Ian and I moved back into our house 14 days ago, and boy are we glad to be here. Our house, making sure that the renters wouldn’t feel bad at all to be moving to their new place (they bought a condo—they seem quite happy about it), let a little river flow through the basement six days before they left. Those of you who know us and our house know that rivers have run through it periodically over the last almost eight years, and we thought we’d taken care of them all with French drains and the judicious use of sump pumps and exterior water-seepage-blocking spray stuff on the outside of the basement walls (exposed, of course, due to a great deal of hired sweat). But, it turns out not putting a drain by the crawl space meant that the water had one last way in.
As floodings go, this one was minor (it happened the same day that I-5 closed in Chehalis and some relatives had to be rescued from the attic of their house by boat). It didn’t get anyone’s belongings wet, and only soaked a little bit of the carpet on the bottom stair. But it was enough to convince G&E, the former tenants, that their new 2nd floor condo was a step up (and not just literally).
Anyway, they were willing to let us not do anything, as any work in the yard would only seriously inconvenience everyone involved and not, in fact, solve anything before they left. As of yet, we still haven’t done anything, but rains have been more moderately usual, and the basement has stayed dry through our moving process.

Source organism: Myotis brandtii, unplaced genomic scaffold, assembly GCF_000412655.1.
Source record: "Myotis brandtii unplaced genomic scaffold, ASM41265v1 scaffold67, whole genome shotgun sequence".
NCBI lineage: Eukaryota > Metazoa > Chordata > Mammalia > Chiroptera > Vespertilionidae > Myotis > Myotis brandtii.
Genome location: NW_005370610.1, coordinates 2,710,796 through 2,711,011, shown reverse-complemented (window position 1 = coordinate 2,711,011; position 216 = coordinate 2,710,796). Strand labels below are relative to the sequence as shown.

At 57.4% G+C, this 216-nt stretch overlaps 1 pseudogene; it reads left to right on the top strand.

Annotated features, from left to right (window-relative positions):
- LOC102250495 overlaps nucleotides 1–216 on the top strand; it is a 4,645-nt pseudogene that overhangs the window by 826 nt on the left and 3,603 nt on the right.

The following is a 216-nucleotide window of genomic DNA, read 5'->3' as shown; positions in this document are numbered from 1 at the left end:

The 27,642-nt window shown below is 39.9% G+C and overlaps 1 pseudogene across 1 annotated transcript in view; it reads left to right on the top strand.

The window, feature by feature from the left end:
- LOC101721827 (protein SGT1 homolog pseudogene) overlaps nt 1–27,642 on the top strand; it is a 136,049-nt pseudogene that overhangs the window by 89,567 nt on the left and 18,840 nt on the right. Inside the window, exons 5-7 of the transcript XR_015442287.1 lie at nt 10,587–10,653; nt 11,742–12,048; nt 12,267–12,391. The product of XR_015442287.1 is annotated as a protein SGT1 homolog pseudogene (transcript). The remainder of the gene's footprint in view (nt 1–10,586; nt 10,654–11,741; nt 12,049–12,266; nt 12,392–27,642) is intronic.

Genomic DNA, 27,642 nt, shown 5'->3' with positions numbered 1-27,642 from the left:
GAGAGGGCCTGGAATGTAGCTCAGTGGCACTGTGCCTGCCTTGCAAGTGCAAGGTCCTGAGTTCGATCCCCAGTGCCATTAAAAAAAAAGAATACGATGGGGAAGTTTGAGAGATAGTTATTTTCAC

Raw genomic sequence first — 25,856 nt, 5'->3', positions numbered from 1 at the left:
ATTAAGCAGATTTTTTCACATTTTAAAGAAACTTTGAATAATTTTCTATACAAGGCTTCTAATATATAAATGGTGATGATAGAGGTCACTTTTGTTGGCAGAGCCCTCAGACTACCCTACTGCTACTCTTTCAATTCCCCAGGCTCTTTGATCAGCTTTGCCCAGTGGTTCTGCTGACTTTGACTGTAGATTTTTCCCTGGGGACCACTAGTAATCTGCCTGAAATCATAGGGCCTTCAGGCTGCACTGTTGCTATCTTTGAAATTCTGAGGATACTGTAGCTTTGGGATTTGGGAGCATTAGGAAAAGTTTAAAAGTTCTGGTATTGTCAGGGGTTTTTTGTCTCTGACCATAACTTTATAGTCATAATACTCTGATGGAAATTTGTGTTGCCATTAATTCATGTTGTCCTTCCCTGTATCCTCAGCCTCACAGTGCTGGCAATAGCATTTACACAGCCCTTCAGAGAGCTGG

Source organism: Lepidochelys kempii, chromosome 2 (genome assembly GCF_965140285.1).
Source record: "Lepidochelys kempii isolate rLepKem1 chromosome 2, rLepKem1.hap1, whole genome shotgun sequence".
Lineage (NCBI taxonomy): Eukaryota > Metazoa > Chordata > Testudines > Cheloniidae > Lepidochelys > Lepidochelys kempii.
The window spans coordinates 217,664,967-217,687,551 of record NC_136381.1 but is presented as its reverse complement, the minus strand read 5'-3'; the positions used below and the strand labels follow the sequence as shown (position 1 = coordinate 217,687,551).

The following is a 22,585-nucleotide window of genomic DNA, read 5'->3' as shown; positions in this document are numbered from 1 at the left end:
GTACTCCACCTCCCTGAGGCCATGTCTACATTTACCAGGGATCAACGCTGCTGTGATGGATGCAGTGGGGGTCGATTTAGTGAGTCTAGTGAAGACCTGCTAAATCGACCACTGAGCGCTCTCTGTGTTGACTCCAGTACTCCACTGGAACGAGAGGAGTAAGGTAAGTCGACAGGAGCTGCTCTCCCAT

I really think the house missed us. We’d lived here for seven years straight, and had, aside from the river, no problems with anything. We feel warmed and well-protected by our house, and we feel that our friends and family are also comfortable here. When we moved out, though, I don’t think I let the house know how much we really appreciate it. We talked a lot about going away for a couple years, having strangers live within its walls, then building a new house and moving away when we returned to the
I may have the order of events wrong, but here are some of the problems G&E encountered, most of them within the first two months:
The drain for the clawfoot tub disconnected.
After it had been reconnected, one clawfoot fell off the tub while G was showering, pitching him to the floor. And the drain disconnected again.
The bathroom fan went out.
The sewer went out, or rather stopped going out, which turned out to be because the line from the house to the street was completely clogged up with debris and a huge root system.
I believe that’s it—at least, that’s all G&E let us (read: Deane) know about. We found a couple days ago, however, that the oven doesn’t work very well. I turned it up as high as it would go and still, after about 3 hours, it had only reached 377 degrees, where it seemed to have stalled out. Clearly not acceptable. I hope G&E were simply not bakers rather than they just didn’t want to complain about another issue.